We are increasingly using technology in our teaching, but it is rare the experience of it, especially with new tools, where things work simply well and as expected. Sway is not an exception and it is not problem-free. This is an example of a recent issue:

"I have my lectures as Sways embedded in Blackboard. Some students report only being able to access sways via the direct link and not via the embedded panel. They click sign in, but then it doesn’t sign them in. While that’s not a big issue for most, I suspect that the way I’ve provided subtitles for students who need them requires them to click the link from inside Blackboard. So it would be great to get this working.  Any thoughts on why they’re having difficulties?"

An important aspect of working with new tools is to develop a community where problems can be bounced about among users, who may have experienced similar problems and solved them before you. And surely, there was a response and a fairly simple suggestion to fix the issue in the above example:

"One of my students reported the same issue this week.  No one else reported a problem, but to be safe I posted the visual link.  As it turns out, the original embedded Sway soon opened for the student – and I have no clear idea why. 
You must be signed in to Office365, so I’d suggest clearing the cache and restarting the browser.  And/or trying a different browser.  Sway seems to reside on the Microsoft servers, so it might be a small hitch in their system". 

It is also clear from the reply, that you do not have to completely understand an issue to find a solution. Uncomfortable as this feels, it does not stop you from making things work. On the other hand, this "I have no clear idea why", reveals once again that the knowing may be limited because we simply do not have enough time to absorb, research and get to know the technologies we are using. Could this be a call for attention?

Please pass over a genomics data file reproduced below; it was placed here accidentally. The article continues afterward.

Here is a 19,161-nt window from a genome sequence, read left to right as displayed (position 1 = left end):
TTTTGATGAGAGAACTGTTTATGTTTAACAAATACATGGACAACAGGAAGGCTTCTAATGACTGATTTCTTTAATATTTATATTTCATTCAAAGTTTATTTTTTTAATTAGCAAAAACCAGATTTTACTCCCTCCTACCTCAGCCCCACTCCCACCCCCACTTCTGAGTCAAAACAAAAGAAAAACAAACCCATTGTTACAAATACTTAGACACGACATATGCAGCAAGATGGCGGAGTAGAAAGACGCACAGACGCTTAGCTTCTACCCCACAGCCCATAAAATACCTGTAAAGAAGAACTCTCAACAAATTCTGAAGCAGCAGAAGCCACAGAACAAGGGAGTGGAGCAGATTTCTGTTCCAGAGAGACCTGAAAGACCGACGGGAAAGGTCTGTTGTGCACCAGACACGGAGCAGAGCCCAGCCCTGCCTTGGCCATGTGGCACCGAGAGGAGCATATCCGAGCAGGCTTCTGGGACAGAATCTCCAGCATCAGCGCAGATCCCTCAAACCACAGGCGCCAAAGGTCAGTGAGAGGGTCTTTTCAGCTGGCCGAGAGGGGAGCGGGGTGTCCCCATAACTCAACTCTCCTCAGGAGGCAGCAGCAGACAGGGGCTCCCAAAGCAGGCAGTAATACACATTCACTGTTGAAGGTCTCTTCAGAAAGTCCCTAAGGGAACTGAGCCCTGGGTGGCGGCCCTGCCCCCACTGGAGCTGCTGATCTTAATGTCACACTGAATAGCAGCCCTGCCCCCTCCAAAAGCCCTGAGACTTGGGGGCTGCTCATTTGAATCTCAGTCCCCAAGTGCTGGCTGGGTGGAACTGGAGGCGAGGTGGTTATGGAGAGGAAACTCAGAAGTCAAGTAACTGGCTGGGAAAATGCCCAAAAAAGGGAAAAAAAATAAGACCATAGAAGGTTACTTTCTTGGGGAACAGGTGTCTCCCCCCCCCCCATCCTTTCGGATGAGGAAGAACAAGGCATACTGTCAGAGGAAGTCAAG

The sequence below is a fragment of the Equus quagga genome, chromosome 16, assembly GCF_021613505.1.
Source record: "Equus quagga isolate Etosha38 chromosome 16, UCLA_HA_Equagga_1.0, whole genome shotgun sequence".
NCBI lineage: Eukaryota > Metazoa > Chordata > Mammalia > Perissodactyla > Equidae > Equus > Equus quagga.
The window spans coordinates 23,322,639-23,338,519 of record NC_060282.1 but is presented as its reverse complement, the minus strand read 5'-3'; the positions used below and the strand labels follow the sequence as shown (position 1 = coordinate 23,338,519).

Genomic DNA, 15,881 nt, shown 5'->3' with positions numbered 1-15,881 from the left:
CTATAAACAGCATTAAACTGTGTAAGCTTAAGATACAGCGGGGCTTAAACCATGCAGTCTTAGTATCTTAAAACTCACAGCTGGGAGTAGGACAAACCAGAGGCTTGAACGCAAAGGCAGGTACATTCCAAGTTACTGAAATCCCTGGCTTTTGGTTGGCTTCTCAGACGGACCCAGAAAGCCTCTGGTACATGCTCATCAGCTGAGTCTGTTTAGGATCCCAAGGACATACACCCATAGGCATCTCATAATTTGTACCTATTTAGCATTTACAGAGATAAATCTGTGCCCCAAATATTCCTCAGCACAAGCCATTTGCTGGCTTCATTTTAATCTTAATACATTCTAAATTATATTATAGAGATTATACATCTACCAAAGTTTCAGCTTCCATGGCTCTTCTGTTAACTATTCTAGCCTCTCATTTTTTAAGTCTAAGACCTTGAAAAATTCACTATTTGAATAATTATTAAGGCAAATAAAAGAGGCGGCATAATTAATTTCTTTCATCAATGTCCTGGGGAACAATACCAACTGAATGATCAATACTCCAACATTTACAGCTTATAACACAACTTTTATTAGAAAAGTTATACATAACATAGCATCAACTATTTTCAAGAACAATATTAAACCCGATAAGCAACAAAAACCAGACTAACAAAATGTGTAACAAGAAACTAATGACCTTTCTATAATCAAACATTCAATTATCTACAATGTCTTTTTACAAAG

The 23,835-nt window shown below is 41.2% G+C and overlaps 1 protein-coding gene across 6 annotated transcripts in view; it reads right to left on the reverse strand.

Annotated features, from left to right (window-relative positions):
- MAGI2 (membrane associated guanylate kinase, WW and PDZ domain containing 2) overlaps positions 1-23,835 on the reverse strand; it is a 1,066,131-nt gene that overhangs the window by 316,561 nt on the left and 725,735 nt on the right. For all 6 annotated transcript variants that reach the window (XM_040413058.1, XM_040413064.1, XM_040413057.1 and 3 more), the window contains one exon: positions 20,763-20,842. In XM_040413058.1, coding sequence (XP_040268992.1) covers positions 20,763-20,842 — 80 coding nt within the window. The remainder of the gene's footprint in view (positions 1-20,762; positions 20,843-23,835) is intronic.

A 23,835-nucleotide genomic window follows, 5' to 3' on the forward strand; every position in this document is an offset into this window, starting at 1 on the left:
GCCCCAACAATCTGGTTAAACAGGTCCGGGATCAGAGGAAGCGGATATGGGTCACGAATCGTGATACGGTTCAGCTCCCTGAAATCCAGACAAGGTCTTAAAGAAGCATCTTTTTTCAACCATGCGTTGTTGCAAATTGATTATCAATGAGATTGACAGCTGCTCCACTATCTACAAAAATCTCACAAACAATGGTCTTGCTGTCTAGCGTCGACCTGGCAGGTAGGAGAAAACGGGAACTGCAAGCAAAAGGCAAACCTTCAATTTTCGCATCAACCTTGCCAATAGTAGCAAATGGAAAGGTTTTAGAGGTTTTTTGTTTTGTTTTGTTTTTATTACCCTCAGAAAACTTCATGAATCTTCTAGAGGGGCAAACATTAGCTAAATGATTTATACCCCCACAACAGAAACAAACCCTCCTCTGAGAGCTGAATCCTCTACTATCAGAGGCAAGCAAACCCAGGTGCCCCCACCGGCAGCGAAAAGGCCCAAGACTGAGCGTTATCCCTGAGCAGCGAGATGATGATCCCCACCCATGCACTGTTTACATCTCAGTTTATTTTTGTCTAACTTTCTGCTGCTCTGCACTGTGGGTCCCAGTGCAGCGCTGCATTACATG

When we are somehow forced to focus on the functionality, due to time constraints for example, we become parts of the machine. Parts that push forward without a complete understanding of how or why things just happened to work. Trial and error only give us partial views, knowledge is something else.

In any case, the above is just a little tip of a little iceberg. There are other unresolved dilemmas around the use of technology and conversations are well alive and kicking. Take for example the Pew Research Centre, and its recent report. In the section Tech causes more problems than it solves, Louisa Heinrich, a futurist and consultant expert in data and the Internet of Things, said, “There is a gap between the rate at which technology develops and the rate at which society develops". She also added: "We are living through a time of rapid and radical change – as always, the early stages feel uncomfortable and chaotic. But we can already see the same tools that have been used to mislead citizens being used to educate, organise, motivate and empower them." 

Peter Lunenfeld, a professor of design, media arts and digital humanities at the University of California, Los Angeles, and author of “Tales of the Computer as Culture Machine,” predicted, “We will use technology to solve the problems the use of technology creates, but the new fixes will bring new issues. Every design solution creates a new design problem, and so it is with the ways we have built our global networks. Highly technological societies have to be iterative if they hope to compete, and I think that societies that have experienced democracy will move to curb the slide to authoritarianism that social media has accelerated. Those curbs will bring about their own unintended consequences, however, which will start the cycle anew.”

Clearly, we have both reassuring and unsettling voices giving us a dual/multiple perspective on the uncomfortable and chaotic stages we are going through, and on how technology brings with it issues in a seemingly endless cyclical pattern.

What about your voice? Have you experienced that gnawing feeling of not quite being on top of the tools you are using? Do you think this is a problem? What is your view on this? Leave a comment and keep the necessary reflective part of this process going!

Vogels, E., Rainie, L. & Anderson, J., 2020. Experts Predict More Digital Innovation by 2030 Aimed at Enhancing Democracy. 


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